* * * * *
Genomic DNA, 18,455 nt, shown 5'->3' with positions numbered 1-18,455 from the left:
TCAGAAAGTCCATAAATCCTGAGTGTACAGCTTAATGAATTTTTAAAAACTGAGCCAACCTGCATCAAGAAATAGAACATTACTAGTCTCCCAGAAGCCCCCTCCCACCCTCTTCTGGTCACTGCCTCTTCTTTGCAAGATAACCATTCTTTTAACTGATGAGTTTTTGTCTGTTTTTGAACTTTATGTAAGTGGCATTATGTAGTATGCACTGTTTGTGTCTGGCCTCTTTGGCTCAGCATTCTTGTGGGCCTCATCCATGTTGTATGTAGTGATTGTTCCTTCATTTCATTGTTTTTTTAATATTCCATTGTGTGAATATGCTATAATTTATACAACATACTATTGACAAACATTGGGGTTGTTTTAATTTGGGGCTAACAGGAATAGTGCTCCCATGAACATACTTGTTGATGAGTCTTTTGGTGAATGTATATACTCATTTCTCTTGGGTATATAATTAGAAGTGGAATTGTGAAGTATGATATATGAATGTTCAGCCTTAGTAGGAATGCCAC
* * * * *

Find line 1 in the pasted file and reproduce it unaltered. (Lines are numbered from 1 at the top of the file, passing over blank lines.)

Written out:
Genomic DNA, 18,455 nt, shown 5'->3' with positions numbered 1-18,455 from the left: